AquaEnviro Wastewater Resource Recovery Conference

Call for data 
Contaminants in mineral and organic fertilisers

ESPP member news 
ESPP new member: HTCycle AG 
EasyMining, Lantmännen & SLU to test recovered phosphate as animal feed

Industry news 
DSM and livestock nutrient sustainability  
New network of fertiliser regulatory experts

Baltic manure management recommendations  
SuMaNu (1) report on manure management  
SuMaNu (2) report on manure processing  
SuMaNu (3) report: impact gap for manure nutrient projects  
SuMaNu (4): draft policy recommendations

Research 
Climate change and Circular Economy 
Lakes as climate sinks and emitters  
Organic contaminants eliminated in sewage sludge biochar  
P-fertiliser effectiveness of organic residues

Stay informed 
ESPP relaunches social media

ESPP members

 

Events

Nutrients, aquatic methane emissions and climate change

Freshwater emissions of methane are of the same order as methane released by wetlands, and a significant contributor to climate change. Nutrient losses to surface waters and eutrophication will impact methane emissions. ESPP and the US Sustainable Phosphorus Alliance summarised recent knowledge in SCOPE Newsletter n° 135 (July 2020).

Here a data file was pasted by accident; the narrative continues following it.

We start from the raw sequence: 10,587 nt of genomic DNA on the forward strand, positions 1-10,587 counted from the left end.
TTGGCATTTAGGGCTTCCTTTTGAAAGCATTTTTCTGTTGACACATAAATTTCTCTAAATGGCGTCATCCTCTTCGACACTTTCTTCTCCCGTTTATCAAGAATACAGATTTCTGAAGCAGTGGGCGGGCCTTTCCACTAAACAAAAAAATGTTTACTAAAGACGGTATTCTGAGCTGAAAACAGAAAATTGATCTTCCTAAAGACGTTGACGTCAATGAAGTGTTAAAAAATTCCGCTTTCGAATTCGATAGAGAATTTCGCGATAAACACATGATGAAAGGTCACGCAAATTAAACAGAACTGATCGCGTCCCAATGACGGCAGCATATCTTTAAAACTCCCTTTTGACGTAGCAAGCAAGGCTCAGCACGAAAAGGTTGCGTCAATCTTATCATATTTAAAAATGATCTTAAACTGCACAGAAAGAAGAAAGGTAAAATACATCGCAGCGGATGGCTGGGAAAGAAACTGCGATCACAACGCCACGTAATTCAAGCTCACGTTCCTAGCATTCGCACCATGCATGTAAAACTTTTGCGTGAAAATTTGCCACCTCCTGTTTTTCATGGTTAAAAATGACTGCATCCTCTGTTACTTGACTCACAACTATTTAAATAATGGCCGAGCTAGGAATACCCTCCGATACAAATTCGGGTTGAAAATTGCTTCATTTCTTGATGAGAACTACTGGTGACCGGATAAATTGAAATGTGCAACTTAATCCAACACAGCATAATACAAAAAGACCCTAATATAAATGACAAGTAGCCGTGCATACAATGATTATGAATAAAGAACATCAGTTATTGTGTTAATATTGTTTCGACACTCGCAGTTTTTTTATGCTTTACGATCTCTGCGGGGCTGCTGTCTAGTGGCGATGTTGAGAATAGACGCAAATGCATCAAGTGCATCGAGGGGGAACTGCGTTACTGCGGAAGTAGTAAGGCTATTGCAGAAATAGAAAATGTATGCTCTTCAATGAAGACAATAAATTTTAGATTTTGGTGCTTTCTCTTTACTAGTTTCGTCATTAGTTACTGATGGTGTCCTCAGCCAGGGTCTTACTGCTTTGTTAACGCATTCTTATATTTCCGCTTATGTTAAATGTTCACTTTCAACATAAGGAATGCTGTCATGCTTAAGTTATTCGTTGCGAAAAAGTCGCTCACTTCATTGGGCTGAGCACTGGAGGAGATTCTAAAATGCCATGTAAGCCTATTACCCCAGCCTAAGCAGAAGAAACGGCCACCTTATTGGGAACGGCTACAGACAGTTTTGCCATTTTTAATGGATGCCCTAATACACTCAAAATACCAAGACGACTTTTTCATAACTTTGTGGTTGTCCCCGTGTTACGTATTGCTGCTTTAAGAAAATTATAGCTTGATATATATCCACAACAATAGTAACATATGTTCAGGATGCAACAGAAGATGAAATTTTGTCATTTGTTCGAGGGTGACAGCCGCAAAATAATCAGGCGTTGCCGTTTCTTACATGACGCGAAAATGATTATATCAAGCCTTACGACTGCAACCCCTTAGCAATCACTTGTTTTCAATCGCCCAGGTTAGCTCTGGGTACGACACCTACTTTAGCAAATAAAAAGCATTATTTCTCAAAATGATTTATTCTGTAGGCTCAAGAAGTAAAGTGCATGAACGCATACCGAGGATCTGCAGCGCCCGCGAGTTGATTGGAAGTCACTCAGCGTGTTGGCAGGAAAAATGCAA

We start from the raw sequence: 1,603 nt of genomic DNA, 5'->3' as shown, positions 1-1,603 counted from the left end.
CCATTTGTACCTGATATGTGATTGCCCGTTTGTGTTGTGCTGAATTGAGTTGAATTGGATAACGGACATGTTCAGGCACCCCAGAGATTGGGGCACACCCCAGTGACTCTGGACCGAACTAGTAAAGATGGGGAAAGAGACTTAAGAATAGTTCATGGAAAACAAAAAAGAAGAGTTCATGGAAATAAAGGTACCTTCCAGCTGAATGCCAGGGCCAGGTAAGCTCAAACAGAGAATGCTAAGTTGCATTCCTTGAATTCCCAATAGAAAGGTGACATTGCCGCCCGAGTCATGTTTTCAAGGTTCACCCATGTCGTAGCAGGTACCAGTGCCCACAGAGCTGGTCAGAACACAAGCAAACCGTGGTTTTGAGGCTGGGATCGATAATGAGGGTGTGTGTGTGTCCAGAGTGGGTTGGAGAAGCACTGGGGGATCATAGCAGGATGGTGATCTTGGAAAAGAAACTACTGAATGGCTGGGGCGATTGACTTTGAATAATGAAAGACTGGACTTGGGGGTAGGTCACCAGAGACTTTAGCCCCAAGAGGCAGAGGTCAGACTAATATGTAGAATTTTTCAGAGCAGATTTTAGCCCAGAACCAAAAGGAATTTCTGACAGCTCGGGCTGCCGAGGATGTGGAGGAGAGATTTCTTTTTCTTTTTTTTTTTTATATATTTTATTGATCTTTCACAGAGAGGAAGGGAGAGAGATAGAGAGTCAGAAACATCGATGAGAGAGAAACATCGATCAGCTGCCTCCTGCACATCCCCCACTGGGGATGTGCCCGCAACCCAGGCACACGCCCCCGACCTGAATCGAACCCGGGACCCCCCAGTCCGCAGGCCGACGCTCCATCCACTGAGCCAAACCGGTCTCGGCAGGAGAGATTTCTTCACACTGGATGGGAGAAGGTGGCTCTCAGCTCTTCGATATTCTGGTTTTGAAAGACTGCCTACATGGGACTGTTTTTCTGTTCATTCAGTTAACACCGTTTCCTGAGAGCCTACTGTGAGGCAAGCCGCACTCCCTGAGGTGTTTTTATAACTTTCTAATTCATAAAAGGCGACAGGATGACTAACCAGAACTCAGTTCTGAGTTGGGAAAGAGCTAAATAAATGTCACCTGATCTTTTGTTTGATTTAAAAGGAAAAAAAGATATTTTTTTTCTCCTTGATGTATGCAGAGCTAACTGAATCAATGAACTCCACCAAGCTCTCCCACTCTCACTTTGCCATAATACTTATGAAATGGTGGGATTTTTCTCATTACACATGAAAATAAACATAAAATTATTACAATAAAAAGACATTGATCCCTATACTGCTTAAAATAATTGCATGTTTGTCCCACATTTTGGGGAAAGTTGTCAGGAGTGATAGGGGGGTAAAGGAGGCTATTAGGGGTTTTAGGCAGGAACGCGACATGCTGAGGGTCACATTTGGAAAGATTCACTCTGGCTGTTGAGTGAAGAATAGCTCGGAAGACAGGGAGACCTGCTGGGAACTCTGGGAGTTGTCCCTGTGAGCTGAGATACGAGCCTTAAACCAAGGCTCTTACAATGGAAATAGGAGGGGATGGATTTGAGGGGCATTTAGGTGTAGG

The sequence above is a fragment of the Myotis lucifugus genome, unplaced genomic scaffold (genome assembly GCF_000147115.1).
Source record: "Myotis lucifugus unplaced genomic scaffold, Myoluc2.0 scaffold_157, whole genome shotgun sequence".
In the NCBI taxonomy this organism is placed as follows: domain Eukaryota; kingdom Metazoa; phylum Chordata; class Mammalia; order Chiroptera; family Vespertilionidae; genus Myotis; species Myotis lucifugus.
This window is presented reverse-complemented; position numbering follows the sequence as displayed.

ASLO (Association for the Sciences of Limnology and Oceanography) is organising, as part of the 2021 Aquatic Sciences Meeting (online, 22-27 June 2021), a Special Session (SS06) on Methane Accumulation in Oxic Aquatic Environments: Sources, Sinks and Subsequent Fluxes to The Atmosphere.

Deadline for abstract submission is 12th March (05:59 GMT, 1600 characters)

In partnership with the Leibniz Institute of Freshwater Ecology and Inland Fisheries (IGB) and ASLO, ESPP and SPA will follow-up the ASLO session with a webinar to exchange between science, water stakeholders and policy makers on implications of aquatic methane emissions for nutrient management. Both the ASLO session and this webinar will be summarised, with an update on recent science, in a further SCOPE Newsletter special edition.
ASLO special session on methane in oxic aquatic environments: https://www.aslo.org/2021-virtual-meeting/session-list/ 
Contact Mina Bizic